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What is "Disaster Recovery"?

Disaster Recovery is essentially a backup plan, something to say "if things go horribly wrong, this is what we will do to recover from that incident". This could be a range of things, from storing file backups, storing money in case you need it when the going gets tough, or having a solid plan to get you back on track if things don't go to plan. Eveything to do with disaster recovery has one key thing in common: you hope you never need to use this plan, but if you do have to use it - it should get you back in the game quickly and with minimal disruption.

Disaster Recovery in IT

Almost every company has a disaster recovery plan - if you don't have one, you're practically treading on ice hoping for the best outcome, when it could all go wrong in the matter of seconds.
IT is the biggest sector in the industry by far, almost everything you do requires some sort of interaction with a computer.
The good news is that backups are possible - what does this mean? Not only does it mean that you are protecting yourself from data loss, it also means that you can recover computer systems - even if they completely break down.
The "Disaster Recovery" project is all about exploring ways in which disaster recovery is possible, one of the main areas of disaster recovery Access Remote focused in on was OS recovery over WAN - the type of recovery for your computer, to restore your files, applications and operating system back to how it was before a disaster even occured. For those who don't know, WAN stands for Wide Area Network, what most people refer to as "the internet".

More on the project...

Birmingham City University provided us with Cisco routers and switches, ethernet cables, 2 desktop computers and of course, a place to work in the lab environment.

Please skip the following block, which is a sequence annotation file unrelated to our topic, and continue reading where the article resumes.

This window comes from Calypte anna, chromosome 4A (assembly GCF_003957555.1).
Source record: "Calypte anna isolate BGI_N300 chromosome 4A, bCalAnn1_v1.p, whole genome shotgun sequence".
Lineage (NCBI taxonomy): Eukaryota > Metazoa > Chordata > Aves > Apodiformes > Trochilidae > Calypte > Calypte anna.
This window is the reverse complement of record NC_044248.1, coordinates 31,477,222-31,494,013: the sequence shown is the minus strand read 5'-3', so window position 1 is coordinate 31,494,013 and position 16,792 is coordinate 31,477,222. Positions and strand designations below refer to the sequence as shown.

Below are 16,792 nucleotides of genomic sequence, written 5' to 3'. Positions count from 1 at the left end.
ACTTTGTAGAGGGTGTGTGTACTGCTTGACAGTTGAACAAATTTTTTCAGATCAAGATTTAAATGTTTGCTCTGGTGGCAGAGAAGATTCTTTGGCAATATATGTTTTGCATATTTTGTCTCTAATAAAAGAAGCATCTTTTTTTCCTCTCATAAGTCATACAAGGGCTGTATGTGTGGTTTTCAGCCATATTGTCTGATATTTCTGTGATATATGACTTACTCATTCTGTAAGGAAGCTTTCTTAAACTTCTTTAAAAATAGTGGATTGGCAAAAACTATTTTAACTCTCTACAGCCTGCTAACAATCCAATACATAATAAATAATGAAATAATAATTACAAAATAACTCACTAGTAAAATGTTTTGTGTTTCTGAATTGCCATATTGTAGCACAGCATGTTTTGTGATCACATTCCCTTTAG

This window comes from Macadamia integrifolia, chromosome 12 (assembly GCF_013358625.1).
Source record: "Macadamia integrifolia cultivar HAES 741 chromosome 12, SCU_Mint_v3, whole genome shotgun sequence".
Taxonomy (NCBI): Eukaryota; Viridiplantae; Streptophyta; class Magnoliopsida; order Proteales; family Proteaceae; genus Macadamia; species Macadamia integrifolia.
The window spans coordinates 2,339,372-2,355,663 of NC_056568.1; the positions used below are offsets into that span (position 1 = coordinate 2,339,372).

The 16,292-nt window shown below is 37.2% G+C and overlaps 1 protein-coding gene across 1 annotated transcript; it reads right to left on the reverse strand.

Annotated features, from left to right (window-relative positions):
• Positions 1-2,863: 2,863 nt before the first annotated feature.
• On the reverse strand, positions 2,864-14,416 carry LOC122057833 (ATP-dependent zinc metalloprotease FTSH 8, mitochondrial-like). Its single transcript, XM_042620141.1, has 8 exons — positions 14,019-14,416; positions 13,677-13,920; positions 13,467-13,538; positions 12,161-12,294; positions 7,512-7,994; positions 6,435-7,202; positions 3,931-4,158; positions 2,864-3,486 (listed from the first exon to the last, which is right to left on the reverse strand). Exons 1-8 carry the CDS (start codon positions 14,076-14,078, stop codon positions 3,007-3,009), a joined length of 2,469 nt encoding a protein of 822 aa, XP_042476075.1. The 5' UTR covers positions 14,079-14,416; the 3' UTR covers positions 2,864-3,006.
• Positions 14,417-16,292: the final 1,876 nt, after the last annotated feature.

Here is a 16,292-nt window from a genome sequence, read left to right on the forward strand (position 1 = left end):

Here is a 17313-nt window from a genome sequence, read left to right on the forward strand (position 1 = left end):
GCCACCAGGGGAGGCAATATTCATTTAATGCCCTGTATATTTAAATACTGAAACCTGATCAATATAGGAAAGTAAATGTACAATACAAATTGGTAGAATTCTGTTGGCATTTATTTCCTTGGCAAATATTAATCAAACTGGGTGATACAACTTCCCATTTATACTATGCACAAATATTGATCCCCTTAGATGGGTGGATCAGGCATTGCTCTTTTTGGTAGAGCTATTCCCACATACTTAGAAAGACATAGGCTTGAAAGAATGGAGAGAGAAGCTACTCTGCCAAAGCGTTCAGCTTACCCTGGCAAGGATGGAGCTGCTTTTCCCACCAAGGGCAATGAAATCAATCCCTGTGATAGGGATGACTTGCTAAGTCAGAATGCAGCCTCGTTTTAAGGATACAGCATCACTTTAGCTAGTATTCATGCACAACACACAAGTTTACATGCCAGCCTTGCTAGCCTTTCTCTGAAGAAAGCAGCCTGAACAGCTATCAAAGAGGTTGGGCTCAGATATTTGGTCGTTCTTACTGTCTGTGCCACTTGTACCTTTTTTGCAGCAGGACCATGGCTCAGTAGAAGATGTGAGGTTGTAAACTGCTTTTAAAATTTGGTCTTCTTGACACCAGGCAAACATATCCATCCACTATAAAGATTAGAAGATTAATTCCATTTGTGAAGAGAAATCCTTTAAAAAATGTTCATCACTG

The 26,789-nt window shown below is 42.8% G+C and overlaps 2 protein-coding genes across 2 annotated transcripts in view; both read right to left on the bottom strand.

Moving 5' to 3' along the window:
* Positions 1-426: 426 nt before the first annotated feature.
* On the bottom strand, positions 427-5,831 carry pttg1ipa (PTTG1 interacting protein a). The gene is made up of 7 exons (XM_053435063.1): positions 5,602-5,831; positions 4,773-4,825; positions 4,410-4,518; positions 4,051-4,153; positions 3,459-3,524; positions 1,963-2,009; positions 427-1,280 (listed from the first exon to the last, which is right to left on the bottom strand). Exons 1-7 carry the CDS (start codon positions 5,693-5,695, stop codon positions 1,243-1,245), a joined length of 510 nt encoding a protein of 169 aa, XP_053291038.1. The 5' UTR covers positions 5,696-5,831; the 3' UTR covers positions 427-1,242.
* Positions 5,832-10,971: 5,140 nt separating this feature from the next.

Microsoft Azure for Education provided us with the Operating Systems Windows Server 2016 Standard and Windows 10 Pro.
Finally, a team consisting of Reece McCaskill, Adam Jones and Zara Sheikh attempted to put the peices together to complete the experiment.
Our goal was to create a disaster recovery environment over a Wide Area Network, so a business could recover from an Operating System failure.
Scroll down for more information on this project!

  • Network Topology - We started Disaster Recovery by setting up 3 Cisco Routers. Router 1 wan, router 2 was ISP and router 3 was - all these routers were used. ISP had PPPoE authentication so as could receive a dynamic IP address for its public interface, this comes in useful when accessing the internet and also mimics real-world environments (such as your home router) when connecting you your ISP. Our server and dummy PC was both on the router.
  • Setting up remote access - To take full advantage of our network, we decided to setup SSH connectivity, so we can configure all of our routers from a single workstation - this way, we didn't have to mess around with console cables. If we wanted to change a configuration, we could do this with a few clicks - this helped speed the configuration process up dramatically.
  • Set up - In order to get the ball rolling with this project, we needed our server to be a domain controller for - after all, we are trying to mimic a real-world scenario. We installed and setup Active Directory and moved onto the process of installing Windows 10 ADK - this allowed us to put the basics in place for use later on...
  • Preparing Network Recovery - Once Windows 10 ADK was installed, it was time to setup our dummy PC by installing Windows 10 Pro and appropiate software (such as Notepad++ and FL Studio). Once installed, we head back to our server and install Microsoft Deployment Toolkit. This works along-side the Windows 10 ADK so we can customise the image or capture process of the operating system on any target PC. In this case, we wanted to capture the image on the dummy PC.
  • Deploying the custom image - Once our image was captured, it was time to deploy this image on the local area network (this was just for testing purposes). The deployment was successful in this instance!
  • Deploying image over the internet - Unfortunately, no matter what we tried, we couldn't get our server to provide access to the recovery environment over the wide area network ("the internet"). We tried setting up a VPN to the remote network but again, failed to gain access to the network recovery environment.

Overall, this was a fun experiment which lasted over 5 days (including the setup of the routers, server, dummy PC and working on a schedule around lecture timeslots). We didn't accomplish our goals, but that's not to say we won't try again in the future!

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